# The Great State of Memphis?

This is a real ad. Except from cropping away the rest of the webpage where I found it, I did not alter it.

When did Memphis gain statehood?

# Silly U.S. Map Puzzle #5

What do the colors on this map mean?

If you wish to check your answer, or just what to know what the solution is, just scroll down.

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And keep on scrollin’. . . .

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Solution:

Of the other 49 states in the USA, how many are adjacent to this one? The answer to this question determines the color of each state.

One point of clarification: if it takes a lengthy trip by boat or ship to get there, I didn’t count it as an adjacent state . . . so, for example, Minnesota and Michigan didn’t make each other’s lists. Simply going over a bridge isn’t enough for this sort of separation, though, which is why Arkansas and Tennessee did make each others’ lists of adjacent states. Had I interpreted water borders differently, this map would have some differences.

Another way this map could be altered would be to count states that meet others only at a single point, rather than a border with non-zero length. This would change the colors of the “four corners” states of Arizona, Utah, New Mexico, and Colorado, but would have no effect on the other 46 states.

# Welcome to Arkansas: The Tornado State

We’re under a tornado watch here, for approximately the thousandth time in my life. Seeing a “tornado watch” alert is about as rare here as seeing a Walmart.

# Public Education in Arkansas Is Under Attack — By Our Own State Legislature!

For details on the efforts of the majority of the Arkansas State Legislature to ruin public schools in Arkansas, please watch this music video:

The AEA (Arkansas Education Association) is doing everything they can to resist this flood of anti-education legislation. If you are eligible for membership in the AEA, and join, that will help with these efforts — for the strength of the AEA grows as our number of members increases. If you work in an Arkansas public school, you can join. Students can join also, and so can those who have retired from work in the field. For information on how to join, please click here.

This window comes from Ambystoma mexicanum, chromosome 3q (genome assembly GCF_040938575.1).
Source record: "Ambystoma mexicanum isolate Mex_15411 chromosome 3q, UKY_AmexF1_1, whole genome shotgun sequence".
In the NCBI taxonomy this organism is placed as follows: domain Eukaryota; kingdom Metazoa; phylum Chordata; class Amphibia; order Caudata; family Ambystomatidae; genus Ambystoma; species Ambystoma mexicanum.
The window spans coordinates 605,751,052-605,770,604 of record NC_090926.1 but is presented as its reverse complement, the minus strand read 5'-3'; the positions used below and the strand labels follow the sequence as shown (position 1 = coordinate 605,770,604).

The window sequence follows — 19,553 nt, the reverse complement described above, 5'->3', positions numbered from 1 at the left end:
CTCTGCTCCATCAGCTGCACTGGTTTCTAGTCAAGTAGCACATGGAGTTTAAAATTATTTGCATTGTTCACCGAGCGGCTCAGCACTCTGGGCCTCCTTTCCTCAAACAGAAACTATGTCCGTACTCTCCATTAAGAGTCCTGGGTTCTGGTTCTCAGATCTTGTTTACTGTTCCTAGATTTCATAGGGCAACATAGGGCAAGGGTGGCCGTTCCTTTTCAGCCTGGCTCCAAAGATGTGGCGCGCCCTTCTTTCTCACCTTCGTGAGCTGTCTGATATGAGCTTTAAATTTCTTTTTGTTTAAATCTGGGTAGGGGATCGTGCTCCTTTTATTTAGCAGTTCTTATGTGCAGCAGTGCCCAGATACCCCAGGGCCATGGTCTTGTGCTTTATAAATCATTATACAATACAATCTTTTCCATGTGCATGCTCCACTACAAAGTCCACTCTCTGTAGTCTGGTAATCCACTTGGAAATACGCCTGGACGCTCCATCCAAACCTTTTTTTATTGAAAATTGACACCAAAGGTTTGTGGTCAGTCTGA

## How to Fix the Gay Marriage Debate, and All Other Legal Problems Related to Marriage and Divorce, All At Once

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The government is now deeply involved in the process of people getting into and out of marriages, but this was not always so. Marriage is simply an agreement — a contact — between at least two people. Or a person and a toaster, perhaps, for that doesn’t really hurt any of us, now, does it?

Churches do lots of weddings, and they’re used to this role. They can keep doing it the same way they have been, except for parts which involve government. Churches could issue marriage licenses; we don’t need the state doing it.

Now, of course, people shouldn’t be required to be religious, or pretend to be, to get married. Any organization or individual could issue marriage licenses. For that matter, we could simply have official recognition of people’s relationship statuses on Facebook.

Yes, I mean that. Why not?

It used to be really simple. There’s no good reason for it to have become so complicated. Let’s fix that, with separation of marriage and the state.

Now, at the same time, we will need to change certain other things. Right now, the state encourages people to marry, with varying tax rates for married and single people. I contend that this is not a proper role for the state. There should be no reward for marrying, nor should there be any kind of penalty. They’re our marriages, not the government’s. Government should simply have stayed out of such matters, and should get out of them now.